D.C. Deserves Respect, Not Congressional Rebuke | Commentary
Religious liberty is, arguably, our most precious American value. We should vehemently protect this freedom when it is threatened.
But the constitutional phrase that secures religious liberty — “Congress shall make no law respecting an establishment of religion, or prohibiting the free exercise thereof” — cannot be distorted to mean any action motivated by faith must be allowed, especially if it infringes on the human rights of other Americans. Freedom means freedom for everyone.
Recently, the District of Columbia passed two acts that have been criticized for violating religious freedom by the usual suspects, such as the Family Research Council, National Organization for Marriage and National Right to Life Committee. What the acts really do is prevent discrimination in the name of religion.
The District of Columbia’s Human Rights Amendment Act of 2014 was passed by the D.C. Council and signed to law by the mayor as a reaction to a 1989 amendment in Congress. The 1989 amendment allows faith groups to discriminate against gays and prevent them from using school facilities or meeting in an unofficial capacity on campus. The District decided to invalidate this 1989 federal amendment with its own legislation prohibiting educational institutions from discriminating against gays while allowing religious schools the right to withhold official recognition.
As explained by Del. Eleanor Holmes Norton, D-D.C., “There is no intent to violate the rights of others, such as freedom of religion. Georgetown University, for example, has found a way to avoid discrimination against [lesbian, gay, bisexual and transgender] students while adhering to the university’s strong Catholic traditions.”
The D.C. Reproductive Health Non-Discrimination Amendment Act of 2014 is also similarly balanced. It states that an employer may not fire someone because they’ve made intimate, private decisions about their personal reproductive health care — but they need not actively support it either.
Deciding to use birth control, terminate a pregnancy or use assisted reproductive technology are private and deeply personal decisions made by a woman, her family and her doctor. She shouldn’t be worried that making them will get her fired.
These human rights laws are being challenged in Congress by a presidential candidate, Republican Texas Sen. Ted Cruz, apparently as an adjunct to his campaign, as well as by Sen. James Lankford, R-Okla. Rep. Jason Chaffetz, R-Utah, whose committee in the House has oversight over the District, jumped on the opportunity the senators presented, stating, “We want to take some action in the House too.”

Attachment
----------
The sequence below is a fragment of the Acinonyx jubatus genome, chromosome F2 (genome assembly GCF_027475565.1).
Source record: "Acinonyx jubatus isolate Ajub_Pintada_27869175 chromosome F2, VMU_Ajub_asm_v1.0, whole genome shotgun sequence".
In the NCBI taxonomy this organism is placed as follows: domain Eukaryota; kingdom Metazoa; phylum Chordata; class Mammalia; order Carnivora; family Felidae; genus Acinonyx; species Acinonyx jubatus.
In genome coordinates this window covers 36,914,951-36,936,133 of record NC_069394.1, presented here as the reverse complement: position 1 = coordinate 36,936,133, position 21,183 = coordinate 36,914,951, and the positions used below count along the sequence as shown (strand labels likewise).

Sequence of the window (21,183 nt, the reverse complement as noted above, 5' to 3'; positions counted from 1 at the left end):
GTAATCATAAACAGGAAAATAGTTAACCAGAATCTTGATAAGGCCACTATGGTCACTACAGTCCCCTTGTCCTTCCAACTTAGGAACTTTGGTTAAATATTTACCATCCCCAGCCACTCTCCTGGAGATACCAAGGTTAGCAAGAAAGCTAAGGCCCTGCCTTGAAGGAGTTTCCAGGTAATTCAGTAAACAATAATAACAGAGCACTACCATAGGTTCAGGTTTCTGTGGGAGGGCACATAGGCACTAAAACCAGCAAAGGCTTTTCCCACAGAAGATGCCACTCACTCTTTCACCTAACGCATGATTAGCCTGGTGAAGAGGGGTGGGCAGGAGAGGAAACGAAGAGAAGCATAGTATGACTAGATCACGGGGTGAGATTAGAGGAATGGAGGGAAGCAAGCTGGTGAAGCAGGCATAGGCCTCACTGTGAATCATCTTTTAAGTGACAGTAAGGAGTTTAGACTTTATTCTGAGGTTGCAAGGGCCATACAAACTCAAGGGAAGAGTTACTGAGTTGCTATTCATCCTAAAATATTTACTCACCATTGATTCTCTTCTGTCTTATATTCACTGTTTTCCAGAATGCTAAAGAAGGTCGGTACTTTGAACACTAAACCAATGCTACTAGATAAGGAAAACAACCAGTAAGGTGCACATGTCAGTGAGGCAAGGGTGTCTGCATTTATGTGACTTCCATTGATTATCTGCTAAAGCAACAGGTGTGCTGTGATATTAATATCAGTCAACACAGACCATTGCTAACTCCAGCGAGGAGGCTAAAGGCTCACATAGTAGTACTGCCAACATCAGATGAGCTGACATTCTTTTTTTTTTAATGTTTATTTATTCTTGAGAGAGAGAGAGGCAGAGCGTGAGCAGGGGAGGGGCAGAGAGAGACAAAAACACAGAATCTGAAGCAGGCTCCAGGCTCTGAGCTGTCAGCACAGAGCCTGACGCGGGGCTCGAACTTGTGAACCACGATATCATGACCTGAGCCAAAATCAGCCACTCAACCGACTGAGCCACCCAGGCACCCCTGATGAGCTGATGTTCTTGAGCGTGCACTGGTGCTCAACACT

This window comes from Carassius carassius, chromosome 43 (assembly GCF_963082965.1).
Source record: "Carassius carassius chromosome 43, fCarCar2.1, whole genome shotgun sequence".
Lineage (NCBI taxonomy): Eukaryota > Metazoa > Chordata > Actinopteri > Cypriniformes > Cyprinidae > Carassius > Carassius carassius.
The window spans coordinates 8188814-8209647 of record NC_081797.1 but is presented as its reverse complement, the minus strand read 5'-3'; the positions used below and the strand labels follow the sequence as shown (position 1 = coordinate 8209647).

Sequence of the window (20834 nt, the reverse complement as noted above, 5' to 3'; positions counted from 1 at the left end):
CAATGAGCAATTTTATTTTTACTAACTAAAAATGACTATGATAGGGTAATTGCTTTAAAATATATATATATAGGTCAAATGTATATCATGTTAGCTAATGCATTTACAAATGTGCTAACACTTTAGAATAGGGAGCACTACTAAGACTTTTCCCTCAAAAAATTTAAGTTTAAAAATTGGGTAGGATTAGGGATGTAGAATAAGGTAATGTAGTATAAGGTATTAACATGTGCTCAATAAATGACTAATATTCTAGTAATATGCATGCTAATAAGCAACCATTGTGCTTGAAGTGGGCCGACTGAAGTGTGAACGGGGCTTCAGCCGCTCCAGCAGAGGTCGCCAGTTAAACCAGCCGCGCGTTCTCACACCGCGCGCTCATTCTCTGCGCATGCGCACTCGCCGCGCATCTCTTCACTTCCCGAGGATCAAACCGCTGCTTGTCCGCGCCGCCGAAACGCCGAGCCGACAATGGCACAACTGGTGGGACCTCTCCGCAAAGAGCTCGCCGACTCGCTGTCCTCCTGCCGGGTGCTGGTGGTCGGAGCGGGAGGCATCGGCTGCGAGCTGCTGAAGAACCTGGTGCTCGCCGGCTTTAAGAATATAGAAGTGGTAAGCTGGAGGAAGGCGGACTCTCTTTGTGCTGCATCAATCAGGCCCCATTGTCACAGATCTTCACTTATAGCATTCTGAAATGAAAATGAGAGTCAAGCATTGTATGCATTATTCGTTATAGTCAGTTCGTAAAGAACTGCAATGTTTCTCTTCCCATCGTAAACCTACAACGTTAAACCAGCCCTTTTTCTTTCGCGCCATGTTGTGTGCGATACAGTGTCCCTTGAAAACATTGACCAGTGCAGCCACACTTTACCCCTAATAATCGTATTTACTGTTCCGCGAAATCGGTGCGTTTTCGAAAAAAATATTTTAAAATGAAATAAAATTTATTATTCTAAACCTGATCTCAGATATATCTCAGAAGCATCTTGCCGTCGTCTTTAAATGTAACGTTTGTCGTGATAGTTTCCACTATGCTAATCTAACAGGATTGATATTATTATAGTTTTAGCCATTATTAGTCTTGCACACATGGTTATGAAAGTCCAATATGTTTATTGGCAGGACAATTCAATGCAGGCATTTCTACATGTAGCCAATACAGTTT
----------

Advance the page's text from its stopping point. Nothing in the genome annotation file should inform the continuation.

On April 21, he followed through by passing a disapproval resolution blocking the Reproductive Health Non- Discrimination Act in committee on a party line vote. On April 30, the House voted 228-192, with 13 Republicans joining the opposition and 3 Democrats voting with the majority, to disapprove of the act.
However, as Roll Call reported, “Despite the House’s vote Thursday, the law is poised to take effect, since the [30-day congressional] review period ends Saturday and the Senate has left town.” Rep. Mark Meadows, R-N.C., who is the chairman of the subcommittee with jurisdiction over D.C., made clear that this is a “benchmark for further discussions during appropriations season.” (“Cruz Makes Ill-Fated Pitch to Block D.C. Law,” Roll Call, May 1.)
According to D.C. Council Chairman Phil Mendelson, because this is a human rights law preventing discrimination, not a government program, it’s not clear how Congress can affect the act through appropriations. But I always expect Republicans to try some maneuver when it comes to intervening in a woman’s health decisions with her doctor.
Notably, the House has refused to consider a disapproval resolution over the Human Rights Amendment. Conservatives still think it violates religious freedom. However, given the unified backlash of the business and civil rights community in Indiana and Arkansas over discriminatory Religious Freedom Restoration acts, Republicans scaled back their attack on LGBT equality.
It’s ironic that Cruz, who has purported to base his short (two-year) Senate career on cutting back federal influence on individuals and local jurisdictions, wants to play the role of autocrat over laws passed by the representatives of 658,000 citizens in the District of Columbia.
Congress’ Home Rule Act of 1973 permitted certain powers of government to be done by locally elected D.C. representatives. For nearly a quarter century Congress has deferred to city lawmakers.
Since these disapproval resolutions also require the majority of both chambers of Congress and the president’s signature, given President Barack Obama’s veto pen, and the deadline for congressional action, Cruz and House Republicans’ actions are all the more transparently political.
Since 1991, Congress has not overridden a D.C. Council law, due in large part to the efforts of its non-voting delegate, Norton. In full disclosure, I served as chief of staff and press secretary for Norton until 1999.
In a release, Norton noted that American citizens in the District of Columbia deserve “the same respect that is given to citizens in other jurisdictions whose local governments pass similar legislation.” Should these measures actually infringe religious freedom, the venue to adjudicate this is the courts, not a politically motivated Congress.
The District made up its mind, and Cruz and the House of Representatives should respect a local jurisdiction’s decision.
Donna Brazile is a Democratic strategist, commentator for CNN and ABC News, and a former Hill staffer.